There are so many stylistic faults in the Left Behind books that it might have been hard to pick my favorite one. The very first line of Nicolae made that task easy.
“It was the worst of times, it was the worst of times.”
I’m not bullshitting you.
Immediately, I saw Snoopy on top of his doghouse pounding out such torpid prose. Then I felt bad for impugning Snoopy for such an abomination.
Who do we have to blame for this? The online biographies of the authors gives us a clue: “Noted scriptural authority Tim LaHaye provides outlines for the vivid Biblical prophecies in the Left Behind series. Best-selling author Jerry B. Jenkins creates the dramatic stories for each fast-paced apocalyptic thriller.” Of the two, it seems Jenkins does the heavy lifting of actually writing the books (though to be fair to their content, let’s say the light lifting) and LaHaye reads the Bible carefully to know who is going to burn in Hell and gives Jenkins the tips on this. It makes you wonder why poor Jenkins gets second billing when he’s apparently doing all the writing while LaHaye is raking in the name recognition.
But let’s get back to the sinful errors of style herein.
And what doozies there are in this series. Clichés teem and seethe through the prose. Tears roll, throats are stopped with lumps, sobs rise. Men are strong and fight against weeping; women are weak, sentimental, but with hidden strength (of character only).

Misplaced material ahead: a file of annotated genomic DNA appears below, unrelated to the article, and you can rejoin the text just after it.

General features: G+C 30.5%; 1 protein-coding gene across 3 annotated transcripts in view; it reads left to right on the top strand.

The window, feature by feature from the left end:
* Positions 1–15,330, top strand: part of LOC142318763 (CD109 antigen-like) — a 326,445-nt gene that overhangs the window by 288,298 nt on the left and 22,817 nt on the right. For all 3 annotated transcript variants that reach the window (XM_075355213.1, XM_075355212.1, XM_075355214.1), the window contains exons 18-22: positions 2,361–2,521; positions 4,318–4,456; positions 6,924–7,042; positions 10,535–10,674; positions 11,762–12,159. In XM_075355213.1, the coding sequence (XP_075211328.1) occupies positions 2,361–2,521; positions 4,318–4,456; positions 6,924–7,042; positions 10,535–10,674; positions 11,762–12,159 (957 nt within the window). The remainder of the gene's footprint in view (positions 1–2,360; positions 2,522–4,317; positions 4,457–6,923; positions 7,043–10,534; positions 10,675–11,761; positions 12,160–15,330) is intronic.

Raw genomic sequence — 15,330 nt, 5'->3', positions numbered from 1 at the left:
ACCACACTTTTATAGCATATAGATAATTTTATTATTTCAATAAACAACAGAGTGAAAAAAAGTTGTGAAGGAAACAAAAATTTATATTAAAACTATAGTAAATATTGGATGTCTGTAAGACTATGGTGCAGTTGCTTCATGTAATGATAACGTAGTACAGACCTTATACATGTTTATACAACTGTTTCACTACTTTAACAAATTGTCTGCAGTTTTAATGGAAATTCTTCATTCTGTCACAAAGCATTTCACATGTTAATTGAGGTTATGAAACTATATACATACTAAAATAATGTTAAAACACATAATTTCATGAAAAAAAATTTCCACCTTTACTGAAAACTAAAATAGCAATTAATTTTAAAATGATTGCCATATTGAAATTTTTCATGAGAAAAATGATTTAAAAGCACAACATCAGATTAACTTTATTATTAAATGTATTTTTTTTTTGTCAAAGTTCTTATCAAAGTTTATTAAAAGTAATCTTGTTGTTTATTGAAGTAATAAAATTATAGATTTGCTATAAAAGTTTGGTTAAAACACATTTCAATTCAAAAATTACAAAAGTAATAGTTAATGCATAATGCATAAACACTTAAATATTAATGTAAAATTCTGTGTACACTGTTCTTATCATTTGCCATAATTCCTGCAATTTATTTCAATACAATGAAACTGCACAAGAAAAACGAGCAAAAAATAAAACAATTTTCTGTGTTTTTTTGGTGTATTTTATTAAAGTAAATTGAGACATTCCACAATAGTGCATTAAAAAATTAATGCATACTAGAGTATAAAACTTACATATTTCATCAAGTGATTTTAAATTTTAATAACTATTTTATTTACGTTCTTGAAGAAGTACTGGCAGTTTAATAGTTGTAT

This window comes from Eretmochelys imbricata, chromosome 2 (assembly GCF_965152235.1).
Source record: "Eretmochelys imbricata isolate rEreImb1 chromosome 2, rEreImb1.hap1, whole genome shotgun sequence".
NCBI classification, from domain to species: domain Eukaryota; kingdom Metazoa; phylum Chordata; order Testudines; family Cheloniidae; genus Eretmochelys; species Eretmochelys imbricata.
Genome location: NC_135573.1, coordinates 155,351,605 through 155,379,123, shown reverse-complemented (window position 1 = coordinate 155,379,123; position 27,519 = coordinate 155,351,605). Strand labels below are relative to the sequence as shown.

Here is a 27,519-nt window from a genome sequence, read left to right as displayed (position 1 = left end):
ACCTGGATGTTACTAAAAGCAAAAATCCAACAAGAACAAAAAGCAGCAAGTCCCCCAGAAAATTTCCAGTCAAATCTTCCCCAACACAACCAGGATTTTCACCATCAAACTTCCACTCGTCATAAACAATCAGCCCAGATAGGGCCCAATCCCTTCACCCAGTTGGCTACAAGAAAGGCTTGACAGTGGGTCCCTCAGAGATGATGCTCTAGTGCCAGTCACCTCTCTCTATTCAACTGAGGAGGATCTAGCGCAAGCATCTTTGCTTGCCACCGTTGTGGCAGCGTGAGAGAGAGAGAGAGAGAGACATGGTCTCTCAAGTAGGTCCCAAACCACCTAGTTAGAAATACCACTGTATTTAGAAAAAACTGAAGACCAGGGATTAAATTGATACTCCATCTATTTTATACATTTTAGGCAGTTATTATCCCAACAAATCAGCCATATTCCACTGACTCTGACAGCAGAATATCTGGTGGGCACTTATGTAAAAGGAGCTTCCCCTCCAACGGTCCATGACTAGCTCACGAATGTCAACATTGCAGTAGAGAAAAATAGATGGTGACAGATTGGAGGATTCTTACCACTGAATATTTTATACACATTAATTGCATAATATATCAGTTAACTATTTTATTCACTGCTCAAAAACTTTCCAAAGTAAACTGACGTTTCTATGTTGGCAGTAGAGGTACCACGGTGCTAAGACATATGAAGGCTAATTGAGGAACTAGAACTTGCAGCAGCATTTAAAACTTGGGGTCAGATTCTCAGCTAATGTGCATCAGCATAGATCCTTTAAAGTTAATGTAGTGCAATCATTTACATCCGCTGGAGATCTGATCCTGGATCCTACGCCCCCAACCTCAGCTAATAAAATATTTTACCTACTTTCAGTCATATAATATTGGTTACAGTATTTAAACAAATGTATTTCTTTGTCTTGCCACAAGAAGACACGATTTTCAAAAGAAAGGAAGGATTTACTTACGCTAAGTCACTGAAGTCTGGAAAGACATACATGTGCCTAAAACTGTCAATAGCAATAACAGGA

You want more clichés? Here’s a small sample: “The night was as black as Carpathia's soul.” “He played the gentle botanist like a violin.” Hattie Durham, the Antichrist’s knocked-up girlfriend says of him, “He was already the most famous man in the world. I knew he was going places.” Ya think? The most famous man in the world sounds like he’s gone places already.
And there’s more than just clichés. You can’t write a poorly conceived twelve volume series without puffing it up with all the trite expressions, lame dialogue, overexpostulation, repetition of previous events, and just truly stupid sentences in your armory. You have to be either willfully ignorant as a person to write this badly or you have to have such a low opinion of the intelligence level of your reader to write down so poorly.
Consider, if you will, this passage:
The barricade that shut down Lake Shore Drive and the exit looked like something from the set of Les Miserables. Squad cars, ambulances, fire trucks, construction and traffic horses, caution lights, you name it, were stretched across the entire area, manned by a busy force of emergency workers.
For those of you unfamiliar with Victor Hugo’s 1862 novel Les Miserables, and the subsequent 1985 musical, the story takes place in early nineteenth century France. I haven’t read the book or seen the musical, but I’m going to take an incredibly wild stab here and say that the play never has been staged as a particularly long episode of Law & Order. Maybe I’m wrong on this. I’ll let my readers decide.
Are the authors of these novels really this stupid? Don’t answer yet. There’s more, much much more.
As I mentioned in the Plotting Review, Cameron “Buck” Williams is an ace reporter for Global Weekly, a sort Newsweek or U.S. News & World Report type of magazine. He’s considered the best, hottest young reporter out there and if memory serves, he’s won at least one Pulitzer. Shortly after the Antichrist becomes the Secretary General of the U.N., he uses his vast fortune and the monies of the U.N. to buy up every single media outlet in the world. I’ll leave it to the reader’s mind to imagine how much dough that would cost.